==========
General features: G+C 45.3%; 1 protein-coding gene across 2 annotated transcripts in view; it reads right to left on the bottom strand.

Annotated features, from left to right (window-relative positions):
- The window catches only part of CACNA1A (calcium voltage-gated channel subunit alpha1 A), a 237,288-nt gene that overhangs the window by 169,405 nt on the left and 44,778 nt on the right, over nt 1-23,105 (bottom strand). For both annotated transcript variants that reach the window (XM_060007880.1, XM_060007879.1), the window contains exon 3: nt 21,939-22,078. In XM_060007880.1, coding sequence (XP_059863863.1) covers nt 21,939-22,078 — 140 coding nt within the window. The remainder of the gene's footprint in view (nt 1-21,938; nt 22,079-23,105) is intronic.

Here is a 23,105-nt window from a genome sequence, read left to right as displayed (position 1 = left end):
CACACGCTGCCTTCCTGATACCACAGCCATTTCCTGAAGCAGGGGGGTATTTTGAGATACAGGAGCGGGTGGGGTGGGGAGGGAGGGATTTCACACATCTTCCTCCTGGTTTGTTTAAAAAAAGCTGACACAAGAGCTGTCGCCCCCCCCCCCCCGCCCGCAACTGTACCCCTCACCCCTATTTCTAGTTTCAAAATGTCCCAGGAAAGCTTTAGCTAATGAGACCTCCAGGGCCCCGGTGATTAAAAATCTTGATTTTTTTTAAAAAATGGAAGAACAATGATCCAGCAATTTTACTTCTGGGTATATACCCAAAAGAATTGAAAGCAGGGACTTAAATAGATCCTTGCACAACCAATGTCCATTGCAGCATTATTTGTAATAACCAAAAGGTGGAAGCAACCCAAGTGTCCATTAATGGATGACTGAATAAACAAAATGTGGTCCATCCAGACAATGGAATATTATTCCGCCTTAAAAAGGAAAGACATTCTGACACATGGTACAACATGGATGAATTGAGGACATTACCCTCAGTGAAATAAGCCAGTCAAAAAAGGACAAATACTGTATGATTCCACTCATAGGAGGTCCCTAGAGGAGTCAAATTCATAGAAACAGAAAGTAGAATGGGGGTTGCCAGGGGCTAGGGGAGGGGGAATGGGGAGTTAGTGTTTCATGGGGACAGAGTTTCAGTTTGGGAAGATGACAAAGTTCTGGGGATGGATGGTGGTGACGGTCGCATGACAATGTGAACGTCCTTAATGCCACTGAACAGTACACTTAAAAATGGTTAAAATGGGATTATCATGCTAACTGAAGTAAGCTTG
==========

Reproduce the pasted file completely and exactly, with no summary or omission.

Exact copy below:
General features: G+C 45.3%; 1 protein-coding gene across 2 annotated transcripts in view; it reads right to left on the bottom strand.

Annotated features, from left to right (window-relative positions):
- The window catches only part of CACNA1A (calcium voltage-gated channel subunit alpha1 A), a 237,288-nt gene that overhangs the window by 169,405 nt on the left and 44,778 nt on the right, over nt 1-23,105 (bottom strand). For both annotated transcript variants that reach the window (XM_060007880.1, XM_060007879.1), the window contains exon 3: nt 21,939-22,078. In XM_060007880.1, coding sequence (XP_059863863.1) covers nt 21,939-22,078 — 140 coding nt within the window. The remainder of the gene's footprint in view (nt 1-21,938; nt 22,079-23,105) is intronic.

Here is a 23,105-nt window from a genome sequence, read left to right as displayed (position 1 = left end):
CACACGCTGCCTTCCTGATACCACAGCCATTTCCTGAAGCAGGGGGGTATTTTGAGATACAGGAGCGGGTGGGGTGGGGAGGGAGGGATTTCACACATCTTCCTCCTGGTTTGTTTAAAAAAAGCTGACACAAGAGCTGTCGCCCCCCCCCCCCCGCCCGCAACTGTACCCCTCACCCCTATTTCTAGTTTCAAAATGTCCCAGGAAAGCTTTAGCTAATGAGACCTCCAGGGCCCCGGTGATTAAAAATCTTGATTTTTTTTAAAAAATGGAAGAACAATGATCCAGCAATTTTACTTCTGGGTATATACCCAAAAGAATTGAAAGCAGGGACTTAAATAGATCCTTGCACAACCAATGTCCATTGCAGCATTATTTGTAATAACCAAAAGGTGGAAGCAACCCAAGTGTCCATTAATGGATGACTGAATAAACAAAATGTGGTCCATCCAGACAATGGAATATTATTCCGCCTTAAAAAGGAAAGACATTCTGACACATGGTACAACATGGATGAATTGAGGACATTACCCTCAGTGAAATAAGCCAGTCAAAAAAGGACAAATACTGTATGATTCCACTCATAGGAGGTCCCTAGAGGAGTCAAATTCATAGAAACAGAAAGTAGAATGGGGGTTGCCAGGGGCTAGGGGAGGGGGAATGGGGAGTTAGTGTTTCATGGGGACAGAGTTTCAGTTTGGGAAGATGACAAAGTTCTGGGGATGGATGGTGGTGACGGTCGCATGACAATGTGAACGTCCTTAATGCCACTGAACAGTACACTTAAAAATGGTTAAAATGGGATTATCATGCTAACTGAAGTAAGCTTG